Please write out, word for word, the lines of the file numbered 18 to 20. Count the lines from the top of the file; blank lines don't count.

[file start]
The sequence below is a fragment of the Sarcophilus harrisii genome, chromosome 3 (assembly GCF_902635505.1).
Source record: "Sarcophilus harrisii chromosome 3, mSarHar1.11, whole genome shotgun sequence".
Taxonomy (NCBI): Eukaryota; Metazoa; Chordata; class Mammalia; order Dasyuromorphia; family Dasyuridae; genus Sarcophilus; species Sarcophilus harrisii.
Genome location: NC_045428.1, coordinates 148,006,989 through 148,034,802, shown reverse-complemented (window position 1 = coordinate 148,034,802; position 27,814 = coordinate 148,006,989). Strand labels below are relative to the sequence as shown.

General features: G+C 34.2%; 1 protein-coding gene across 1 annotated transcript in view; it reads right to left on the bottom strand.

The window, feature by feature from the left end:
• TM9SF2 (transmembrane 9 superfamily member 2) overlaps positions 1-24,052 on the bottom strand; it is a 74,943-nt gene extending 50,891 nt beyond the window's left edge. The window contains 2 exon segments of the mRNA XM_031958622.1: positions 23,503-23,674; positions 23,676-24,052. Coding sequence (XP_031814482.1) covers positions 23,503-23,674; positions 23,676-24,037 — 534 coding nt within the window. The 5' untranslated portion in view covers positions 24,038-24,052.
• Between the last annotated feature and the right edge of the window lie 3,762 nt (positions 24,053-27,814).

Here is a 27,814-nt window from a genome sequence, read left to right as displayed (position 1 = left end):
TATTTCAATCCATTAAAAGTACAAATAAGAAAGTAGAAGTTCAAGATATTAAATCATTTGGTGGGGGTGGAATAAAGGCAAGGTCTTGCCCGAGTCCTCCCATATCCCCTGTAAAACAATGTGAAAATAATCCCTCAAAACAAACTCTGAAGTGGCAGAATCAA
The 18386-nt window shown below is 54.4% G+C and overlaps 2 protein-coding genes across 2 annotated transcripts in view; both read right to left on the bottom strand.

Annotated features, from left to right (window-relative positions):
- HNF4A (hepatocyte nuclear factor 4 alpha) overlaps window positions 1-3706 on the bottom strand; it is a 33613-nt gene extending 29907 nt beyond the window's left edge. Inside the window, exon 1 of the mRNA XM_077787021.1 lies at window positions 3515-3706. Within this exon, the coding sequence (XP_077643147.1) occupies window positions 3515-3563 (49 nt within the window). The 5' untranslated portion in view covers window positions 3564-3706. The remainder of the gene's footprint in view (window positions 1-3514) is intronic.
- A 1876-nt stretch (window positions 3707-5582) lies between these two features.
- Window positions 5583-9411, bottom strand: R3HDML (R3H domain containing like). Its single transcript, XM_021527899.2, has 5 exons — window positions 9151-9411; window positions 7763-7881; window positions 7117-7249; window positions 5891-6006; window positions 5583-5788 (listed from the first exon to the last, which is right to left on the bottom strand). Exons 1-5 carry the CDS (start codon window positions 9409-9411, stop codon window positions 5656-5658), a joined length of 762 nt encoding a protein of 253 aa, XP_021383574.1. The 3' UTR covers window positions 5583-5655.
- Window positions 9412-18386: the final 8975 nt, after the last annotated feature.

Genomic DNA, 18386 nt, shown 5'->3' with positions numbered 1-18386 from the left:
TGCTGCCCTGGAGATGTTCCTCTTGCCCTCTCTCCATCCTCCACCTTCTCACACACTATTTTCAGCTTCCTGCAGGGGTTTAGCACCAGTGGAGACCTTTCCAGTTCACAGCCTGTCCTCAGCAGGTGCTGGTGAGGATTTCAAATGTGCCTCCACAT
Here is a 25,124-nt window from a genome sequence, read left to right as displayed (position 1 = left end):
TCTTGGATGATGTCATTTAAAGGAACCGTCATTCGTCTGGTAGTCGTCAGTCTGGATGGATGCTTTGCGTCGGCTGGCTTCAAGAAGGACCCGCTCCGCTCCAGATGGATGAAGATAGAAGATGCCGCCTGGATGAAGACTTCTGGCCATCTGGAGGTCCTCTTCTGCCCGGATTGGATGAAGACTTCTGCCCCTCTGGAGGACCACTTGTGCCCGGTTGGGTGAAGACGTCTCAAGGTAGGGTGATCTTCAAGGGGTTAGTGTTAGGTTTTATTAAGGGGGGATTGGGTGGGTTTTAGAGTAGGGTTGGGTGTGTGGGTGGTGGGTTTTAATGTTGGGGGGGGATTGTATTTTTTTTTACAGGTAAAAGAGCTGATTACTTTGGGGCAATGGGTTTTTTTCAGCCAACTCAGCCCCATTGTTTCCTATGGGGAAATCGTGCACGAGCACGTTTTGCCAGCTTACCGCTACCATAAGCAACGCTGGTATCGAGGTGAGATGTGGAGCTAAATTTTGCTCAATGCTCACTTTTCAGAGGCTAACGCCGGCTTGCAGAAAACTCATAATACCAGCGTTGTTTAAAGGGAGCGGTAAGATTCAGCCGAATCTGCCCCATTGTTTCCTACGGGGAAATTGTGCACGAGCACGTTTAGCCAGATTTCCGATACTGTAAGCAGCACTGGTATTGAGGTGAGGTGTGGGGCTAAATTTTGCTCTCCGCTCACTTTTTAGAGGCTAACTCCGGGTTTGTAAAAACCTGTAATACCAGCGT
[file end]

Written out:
TGCTGCCCTGGAGATGTTCCTCTTGCCCTCTCTCCATCCTCCACCTTCTCACACACTATTTTCAGCTTCCTGCAGGGGTTTAGCACCAGTGGAGACCTTTCCAGTTCACAGCCTGTCCTCAGCAGGTGCTGGTGAGGATTTCAAATGTGCCTCCACAT
Here is a 25,124-nt window from a genome sequence, read left to right as displayed (position 1 = left end):
TCTTGGATGATGTCATTTAAAGGAACCGTCATTCGTCTGGTAGTCGTCAGTCTGGATGGATGCTTTGCGTCGGCTGGCTTCAAGAAGGACCCGCTCCGCTCCAGATGGATGAAGATAGAAGATGCCGCCTGGATGAAGACTTCTGGCCATCTGGAGGTCCTCTTCTGCCCGGATTGGATGAAGACTTCTGCCCCTCTGGAGGACCACTTGTGCCCGGTTGGGTGAAGACGTCTCAAGGTAGGGTGATCTTCAAGGGGTTAGTGTTAGGTTTTATTAAGGGGGGATTGGGTGGGTTTTAGAGTAGGGTTGGGTGTGTGGGTGGTGGGTTTTAATGTTGGGGGGGGATTGTATTTTTTTTTACAGGTAAAAGAGCTGATTACTTTGGGGCAATGGGTTTTTTTCAGCCAACTCAGCCCCATTGTTTCCTATGGGGAAATCGTGCACGAGCACGTTTTGCCAGCTTACCGCTACCATAAGCAACGCTGGTATCGAGGTGAGATGTGGAGCTAAATTTTGCTCAATGCTCACTTTTCAGAGGCTAACGCCGGCTTGCAGAAAACTCATAATACCAGCGTTGTTTAAAGGGAGCGGTAAGATTCAGCCGAATCTGCCCCATTGTTTCCTACGGGGAAATTGTGCACGAGCACGTTTAGCCAGATTTCCGATACTGTAAGCAGCACTGGTATTGAGGTGAGGTGTGGGGCTAAATTTTGCTCTCCGCTCACTTTTTAGAGGCTAACTCCGGGTTTGTAAAAACCTGTAATACCAGCGT